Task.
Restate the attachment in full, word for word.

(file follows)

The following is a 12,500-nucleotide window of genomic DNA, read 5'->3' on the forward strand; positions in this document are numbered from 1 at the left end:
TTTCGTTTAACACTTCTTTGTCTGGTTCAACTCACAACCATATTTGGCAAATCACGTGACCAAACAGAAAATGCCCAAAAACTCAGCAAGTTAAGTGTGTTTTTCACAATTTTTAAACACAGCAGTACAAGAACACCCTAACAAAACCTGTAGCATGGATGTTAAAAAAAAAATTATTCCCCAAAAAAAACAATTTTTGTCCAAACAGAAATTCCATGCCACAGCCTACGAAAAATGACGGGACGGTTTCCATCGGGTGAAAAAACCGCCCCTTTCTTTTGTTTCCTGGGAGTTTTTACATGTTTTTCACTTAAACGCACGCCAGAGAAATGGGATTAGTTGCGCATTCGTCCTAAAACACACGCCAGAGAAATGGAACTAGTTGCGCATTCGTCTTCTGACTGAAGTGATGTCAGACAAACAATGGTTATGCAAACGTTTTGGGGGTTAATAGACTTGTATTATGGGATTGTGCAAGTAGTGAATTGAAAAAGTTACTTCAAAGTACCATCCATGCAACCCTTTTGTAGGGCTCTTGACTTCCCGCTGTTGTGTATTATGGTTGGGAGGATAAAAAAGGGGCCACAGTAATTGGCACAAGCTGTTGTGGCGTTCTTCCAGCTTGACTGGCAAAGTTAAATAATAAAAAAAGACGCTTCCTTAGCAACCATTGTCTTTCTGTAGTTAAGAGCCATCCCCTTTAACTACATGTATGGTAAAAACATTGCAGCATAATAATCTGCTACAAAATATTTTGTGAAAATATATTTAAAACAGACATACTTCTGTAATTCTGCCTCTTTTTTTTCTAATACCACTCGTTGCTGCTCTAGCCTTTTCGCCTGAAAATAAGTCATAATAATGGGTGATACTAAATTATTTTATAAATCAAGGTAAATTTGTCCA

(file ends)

The following is a 12,500-nucleotide window of genomic DNA, read 5'->3' on the forward strand; positions in this document are numbered from 1 at the left end:
TTTCGTTTAACACTTCTTTGTCTGGTTCAACTCACAACCATATTTGGCAAATCACGTGACCAAACAGAAAATGCCCAAAAACTCAGCAAGTTAAGTGTGTTTTTCACAATTTTTAAACACAGCAGTACAAGAACACCCTAACAAAACCTGTAGCATGGATGTTAAAAAAAAAATTATTCCCCAAAAAAAACAATTTTTGTCCAAACAGAAATTCCATGCCACAGCCTACGAAAAATGACGGGACGGTTTCCATCGGGTGAAAAAACCGCCCCTTTCTTTTGTTTCCTGGGAGTTTTTACATGTTTTTCACTTAAACGCACGCCAGAGAAATGGGATTAGTTGCGCATTCGTCCTAAAACACACGCCAGAGAAATGGAACTAGTTGCGCATTCGTCTTCTGACTGAAGTGATGTCAGACAAACAATGGTTATGCAAACGTTTTGGGGGTTAATAGACTTGTATTATGGGATTGTGCAAGTAGTGAATTGAAAAAGTTACTTCAAAGTACCATCCATGCAACCCTTTTGTAGGGCTCTTGACTTCCCGCTGTTGTGTATTATGGTTGGGAGGATAAAAAAGGGGCCACAGTAATTGGCACAAGCTGTTGTGGCGTTCTTCCAGCTTGACTGGCAAAGTTAAATAATAAAAAAAGACGCTTCCTTAGCAACCATTGTCTTTCTGTAGTTAAGAGCCATCCCCTTTAACTACATGTATGGTAAAAACATTGCAGCATAATAATCTGCTACAAAATATTTTGTGAAAATATATTTAAAACAGACATACTTCTGTAATTCTGCCTCTTTTTTTTCTAATACCACTCGTTGCTGCTCTAGCCTTTTCGCCTGAAAATAAGTCATAATAATGGGTGATACTAAATTATTTTATAAATCAAGGTAAATTTGTCCA